Exercise Key for Pregnant Women to Keep Diabetes in Check

Exercise Key for Pregnant Women to Keep Diabetes in Check

Authored by DesiMD Doctor on 29 Jul 2016 - 16:10

pregnancy- exercise

The myriad benefits of regular exercises have been emphasized time and again by medical journals and doctors. Exercising has been further stressed, particularly for obese pregnant women, as they face higher risks of complications, such as gestational diabetes and high blood pressure.

"We advise all women to exercise during pregnancy, as long as there aren't any medical reasons that prevent them from exercising," Moholdt from the Norwegian University of Science and Technology.

By exercising as little as three times a week it can help reduce the risk of gestational diabetes says a study. In a university news release, study leader Dr. Trine Moholdt said "It's important to reduce obesity-related pregnancy complications because they can have long-term consequences for both the mother and her child".

The obese women are prone to gain more weight during pregnancy as compared to their slimmer counterparts. They tend often undergo cesarean section delivery to deliver large babies, the researchers said.

Study: Researchers studied two groups in the new study, where 91 pregnant women were randomly placed in one group who exercised thrice a week under supervision, by walking at a moderate rate on a treadmill for 35 minutes and took part in strength training for 25 minutes. The other group was given standard prenatal care.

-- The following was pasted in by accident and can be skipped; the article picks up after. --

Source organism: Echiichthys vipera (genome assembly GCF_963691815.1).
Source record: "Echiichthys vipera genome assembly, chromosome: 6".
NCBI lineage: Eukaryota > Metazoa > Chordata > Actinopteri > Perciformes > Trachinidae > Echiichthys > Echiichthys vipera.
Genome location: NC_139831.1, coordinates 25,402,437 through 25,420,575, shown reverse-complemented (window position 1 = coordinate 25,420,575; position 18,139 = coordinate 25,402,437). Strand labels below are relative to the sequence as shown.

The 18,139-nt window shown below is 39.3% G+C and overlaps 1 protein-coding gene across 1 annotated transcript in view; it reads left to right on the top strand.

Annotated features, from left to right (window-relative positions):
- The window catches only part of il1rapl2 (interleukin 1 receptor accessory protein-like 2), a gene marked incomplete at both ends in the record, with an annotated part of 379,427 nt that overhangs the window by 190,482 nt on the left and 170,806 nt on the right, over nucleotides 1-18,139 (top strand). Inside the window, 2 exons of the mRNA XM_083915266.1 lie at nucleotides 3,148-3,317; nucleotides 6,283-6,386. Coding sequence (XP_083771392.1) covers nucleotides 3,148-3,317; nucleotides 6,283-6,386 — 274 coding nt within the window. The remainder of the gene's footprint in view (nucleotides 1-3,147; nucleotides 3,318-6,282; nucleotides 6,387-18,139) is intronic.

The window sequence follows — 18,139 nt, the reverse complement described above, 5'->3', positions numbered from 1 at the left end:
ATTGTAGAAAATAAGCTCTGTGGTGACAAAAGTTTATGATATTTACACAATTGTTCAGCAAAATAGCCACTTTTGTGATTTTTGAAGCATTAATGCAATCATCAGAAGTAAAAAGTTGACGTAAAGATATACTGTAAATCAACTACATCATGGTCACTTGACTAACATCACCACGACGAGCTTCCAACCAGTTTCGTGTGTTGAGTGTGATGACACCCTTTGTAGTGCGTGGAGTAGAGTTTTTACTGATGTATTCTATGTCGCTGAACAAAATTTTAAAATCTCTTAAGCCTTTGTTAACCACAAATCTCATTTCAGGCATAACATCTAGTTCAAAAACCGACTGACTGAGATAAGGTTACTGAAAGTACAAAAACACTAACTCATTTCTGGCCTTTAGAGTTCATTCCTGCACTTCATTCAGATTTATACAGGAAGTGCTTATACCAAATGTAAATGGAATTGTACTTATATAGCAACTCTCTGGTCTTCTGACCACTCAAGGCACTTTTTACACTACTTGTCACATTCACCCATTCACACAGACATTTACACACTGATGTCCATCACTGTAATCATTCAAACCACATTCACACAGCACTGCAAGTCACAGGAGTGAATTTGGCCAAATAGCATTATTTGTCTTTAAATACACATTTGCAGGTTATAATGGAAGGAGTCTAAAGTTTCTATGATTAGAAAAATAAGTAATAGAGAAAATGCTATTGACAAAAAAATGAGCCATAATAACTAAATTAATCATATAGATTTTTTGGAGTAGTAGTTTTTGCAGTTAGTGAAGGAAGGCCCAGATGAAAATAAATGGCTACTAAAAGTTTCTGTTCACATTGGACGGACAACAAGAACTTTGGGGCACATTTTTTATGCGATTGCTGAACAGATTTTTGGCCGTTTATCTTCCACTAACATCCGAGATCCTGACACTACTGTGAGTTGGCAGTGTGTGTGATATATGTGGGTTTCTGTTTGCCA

The findings published online in a new study on July 26 in PLOS Medicine,  showed two women in the exercise group developed gestational diabetes versus nine women in the standard care group. In addition, the women who exercised had lower blood pressure levels shortly before giving birth.

The researchers noted that not all the women in the exercise group attended all of the sessions, and the amount of exercise they did wasn't strenuous. “Even a little training during pregnancy can be beneficial," said Kirsti Krohn Garnaes, a graduate student involved with the study.


Source: Norwegian University of Science and Technology, news release, July 26, 2016



*Disclaimer: This website serves as informational purpose only. The content on the DesiMD website, including text, graphics, images, etc., and other content on the DesiMD are for informational purpose only. The content is not intended to be a substitute for professional medical advice, diagnosis, or treatment. Please seek the advice of your physician or other qualified health provider with any questions you may have regarding a medical condition. Do not disregard professional medical advice or delay in seeking it because of something you have read on the DesiMD website. In case of a medical emergency, call your physician or the hospital immediately. DesiMD does not recommend or endorse any specific tests, physicians, products, procedures, opinions or other information that may be mentioned on the site. Reliance on any information provided by DesiMD at the invitation of DesiMD, or other visitors to the site is solely at your own risk.